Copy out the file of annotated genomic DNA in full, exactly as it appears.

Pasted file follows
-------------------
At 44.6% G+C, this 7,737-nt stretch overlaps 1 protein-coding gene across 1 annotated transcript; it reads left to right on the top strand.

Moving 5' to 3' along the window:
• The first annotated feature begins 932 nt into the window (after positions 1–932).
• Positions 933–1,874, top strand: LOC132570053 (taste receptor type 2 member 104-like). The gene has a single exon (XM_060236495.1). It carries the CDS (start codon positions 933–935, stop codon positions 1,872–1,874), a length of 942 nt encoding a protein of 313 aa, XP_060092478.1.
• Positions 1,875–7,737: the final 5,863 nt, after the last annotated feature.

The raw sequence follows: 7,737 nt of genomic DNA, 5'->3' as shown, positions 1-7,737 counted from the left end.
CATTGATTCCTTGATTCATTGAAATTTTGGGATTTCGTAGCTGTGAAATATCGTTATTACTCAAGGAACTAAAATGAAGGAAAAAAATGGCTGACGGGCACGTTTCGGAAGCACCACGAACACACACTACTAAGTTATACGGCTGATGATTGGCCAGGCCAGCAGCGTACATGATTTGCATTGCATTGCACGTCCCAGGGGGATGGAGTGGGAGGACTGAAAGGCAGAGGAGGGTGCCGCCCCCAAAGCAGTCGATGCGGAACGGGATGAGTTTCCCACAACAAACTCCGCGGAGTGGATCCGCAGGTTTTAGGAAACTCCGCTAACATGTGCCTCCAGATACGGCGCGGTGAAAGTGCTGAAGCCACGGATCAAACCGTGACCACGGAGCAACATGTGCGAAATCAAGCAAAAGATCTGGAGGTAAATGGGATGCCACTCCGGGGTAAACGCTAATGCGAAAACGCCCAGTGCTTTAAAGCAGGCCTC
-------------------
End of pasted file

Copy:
At 44.6% G+C, this 7,737-nt stretch overlaps 1 protein-coding gene across 1 annotated transcript; it reads left to right on the top strand.

Moving 5' to 3' along the window:
• The first annotated feature begins 932 nt into the window (after positions 1–932).
• Positions 933–1,874, top strand: LOC132570053 (taste receptor type 2 member 104-like). The gene has a single exon (XM_060236495.1). It carries the CDS (start codon positions 933–935, stop codon positions 1,872–1,874), a length of 942 nt encoding a protein of 313 aa, XP_060092478.1.
• Positions 1,875–7,737: the final 5,863 nt, after the last annotated feature.

The raw sequence follows: 7,737 nt of genomic DNA, 5'->3' as shown, positions 1-7,737 counted from the left end.
CATTGATTCCTTGATTCATTGAAATTTTGGGATTTCGTAGCTGTGAAATATCGTTATTACTCAAGGAACTAAAATGAAGGAAAAAAATGGCTGACGGGCACGTTTCGGAAGCACCACGAACACACACTACTAAGTTATACGGCTGATGATTGGCCAGGCCAGCAGCGTACATGATTTGCATTGCATTGCACGTCCCAGGGGGATGGAGTGGGAGGACTGAAAGGCAGAGGAGGGTGCCGCCCCCAAAGCAGTCGATGCGGAACGGGATGAGTTTCCCACAACAAACTCCGCGGAGTGGATCCGCAGGTTTTAGGAAACTCCGCTAACATGTGCCTCCAGATACGGCGCGGTGAAAGTGCTGAAGCCACGGATCAAACCGTGACCACGGAGCAACATGTGCGAAATCAAGCAAAAGATCTGGAGGTAAATGGGATGCCACTCCGGGGTAAACGCTAATGCGAAAACGCCCAGTGCTTTAAAGCAGGCCTC